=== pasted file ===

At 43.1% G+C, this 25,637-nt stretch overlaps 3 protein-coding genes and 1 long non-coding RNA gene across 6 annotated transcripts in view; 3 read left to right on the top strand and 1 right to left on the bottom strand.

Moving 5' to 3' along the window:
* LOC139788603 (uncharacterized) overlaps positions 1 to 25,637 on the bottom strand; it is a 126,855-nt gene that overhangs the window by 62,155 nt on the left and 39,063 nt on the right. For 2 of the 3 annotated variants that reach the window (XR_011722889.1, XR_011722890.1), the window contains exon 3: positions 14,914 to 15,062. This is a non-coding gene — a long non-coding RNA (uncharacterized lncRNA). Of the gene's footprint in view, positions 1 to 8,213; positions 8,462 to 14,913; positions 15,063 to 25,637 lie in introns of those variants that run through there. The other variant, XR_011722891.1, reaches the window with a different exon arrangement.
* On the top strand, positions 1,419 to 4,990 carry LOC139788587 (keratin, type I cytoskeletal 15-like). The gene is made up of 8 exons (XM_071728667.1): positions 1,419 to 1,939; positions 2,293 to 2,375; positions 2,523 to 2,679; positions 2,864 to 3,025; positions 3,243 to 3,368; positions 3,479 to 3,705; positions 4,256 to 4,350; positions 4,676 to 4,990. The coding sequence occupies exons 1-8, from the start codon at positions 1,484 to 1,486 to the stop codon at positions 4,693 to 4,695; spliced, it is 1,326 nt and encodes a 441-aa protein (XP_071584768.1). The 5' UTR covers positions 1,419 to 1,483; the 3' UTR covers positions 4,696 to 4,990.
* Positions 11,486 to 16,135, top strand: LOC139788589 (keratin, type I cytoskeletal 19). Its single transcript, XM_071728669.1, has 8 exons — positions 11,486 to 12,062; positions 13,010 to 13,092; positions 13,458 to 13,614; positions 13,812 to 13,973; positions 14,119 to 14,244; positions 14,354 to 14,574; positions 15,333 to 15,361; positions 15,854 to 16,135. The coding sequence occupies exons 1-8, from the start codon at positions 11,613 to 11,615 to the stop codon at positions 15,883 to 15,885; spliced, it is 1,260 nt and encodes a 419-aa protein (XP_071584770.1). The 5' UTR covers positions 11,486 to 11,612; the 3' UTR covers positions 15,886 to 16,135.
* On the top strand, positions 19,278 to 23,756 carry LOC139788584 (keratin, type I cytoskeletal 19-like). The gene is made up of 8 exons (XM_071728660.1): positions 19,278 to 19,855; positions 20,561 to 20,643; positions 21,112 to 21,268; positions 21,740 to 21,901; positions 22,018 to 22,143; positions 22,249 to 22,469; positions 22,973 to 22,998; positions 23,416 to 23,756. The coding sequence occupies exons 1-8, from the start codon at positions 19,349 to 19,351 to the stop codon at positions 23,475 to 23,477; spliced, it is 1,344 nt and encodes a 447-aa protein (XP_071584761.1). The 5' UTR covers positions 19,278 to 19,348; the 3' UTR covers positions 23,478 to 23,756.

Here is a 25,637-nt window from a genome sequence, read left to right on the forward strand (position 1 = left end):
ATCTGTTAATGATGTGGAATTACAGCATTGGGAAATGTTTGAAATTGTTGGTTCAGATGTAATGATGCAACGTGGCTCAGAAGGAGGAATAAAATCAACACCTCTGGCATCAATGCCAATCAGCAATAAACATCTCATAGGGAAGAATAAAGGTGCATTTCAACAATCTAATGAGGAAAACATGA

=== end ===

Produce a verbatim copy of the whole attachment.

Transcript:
At 43.1% G+C, this 25,637-nt stretch overlaps 3 protein-coding genes and 1 long non-coding RNA gene across 6 annotated transcripts in view; 3 read left to right on the top strand and 1 right to left on the bottom strand.

Moving 5' to 3' along the window:
* LOC139788603 (uncharacterized) overlaps positions 1 to 25,637 on the bottom strand; it is a 126,855-nt gene that overhangs the window by 62,155 nt on the left and 39,063 nt on the right. For 2 of the 3 annotated variants that reach the window (XR_011722889.1, XR_011722890.1), the window contains exon 3: positions 14,914 to 15,062. This is a non-coding gene — a long non-coding RNA (uncharacterized lncRNA). Of the gene's footprint in view, positions 1 to 8,213; positions 8,462 to 14,913; positions 15,063 to 25,637 lie in introns of those variants that run through there. The other variant, XR_011722891.1, reaches the window with a different exon arrangement.
* On the top strand, positions 1,419 to 4,990 carry LOC139788587 (keratin, type I cytoskeletal 15-like). The gene is made up of 8 exons (XM_071728667.1): positions 1,419 to 1,939; positions 2,293 to 2,375; positions 2,523 to 2,679; positions 2,864 to 3,025; positions 3,243 to 3,368; positions 3,479 to 3,705; positions 4,256 to 4,350; positions 4,676 to 4,990. The coding sequence occupies exons 1-8, from the start codon at positions 1,484 to 1,486 to the stop codon at positions 4,693 to 4,695; spliced, it is 1,326 nt and encodes a 441-aa protein (XP_071584768.1). The 5' UTR covers positions 1,419 to 1,483; the 3' UTR covers positions 4,696 to 4,990.
* Positions 11,486 to 16,135, top strand: LOC139788589 (keratin, type I cytoskeletal 19). Its single transcript, XM_071728669.1, has 8 exons — positions 11,486 to 12,062; positions 13,010 to 13,092; positions 13,458 to 13,614; positions 13,812 to 13,973; positions 14,119 to 14,244; positions 14,354 to 14,574; positions 15,333 to 15,361; positions 15,854 to 16,135. The coding sequence occupies exons 1-8, from the start codon at positions 11,613 to 11,615 to the stop codon at positions 15,883 to 15,885; spliced, it is 1,260 nt and encodes a 419-aa protein (XP_071584770.1). The 5' UTR covers positions 11,486 to 11,612; the 3' UTR covers positions 15,886 to 16,135.
* On the top strand, positions 19,278 to 23,756 carry LOC139788584 (keratin, type I cytoskeletal 19-like). The gene is made up of 8 exons (XM_071728660.1): positions 19,278 to 19,855; positions 20,561 to 20,643; positions 21,112 to 21,268; positions 21,740 to 21,901; positions 22,018 to 22,143; positions 22,249 to 22,469; positions 22,973 to 22,998; positions 23,416 to 23,756. The coding sequence occupies exons 1-8, from the start codon at positions 19,349 to 19,351 to the stop codon at positions 23,475 to 23,477; spliced, it is 1,344 nt and encodes a 447-aa protein (XP_071584761.1). The 5' UTR covers positions 19,278 to 19,348; the 3' UTR covers positions 23,478 to 23,756.

Here is a 25,637-nt window from a genome sequence, read left to right on the forward strand (position 1 = left end):
ATCTGTTAATGATGTGGAATTACAGCATTGGGAAATGTTTGAAATTGTTGGTTCAGATGTAATGATGCAACGTGGCTCAGAAGGAGGAATAAAATCAACACCTCTGGCATCAATGCCAATCAGCAATAAACATCTCATAGGGAAGAATAAAGGTGCATTTCAACAATCTAATGAGGAAAACATGA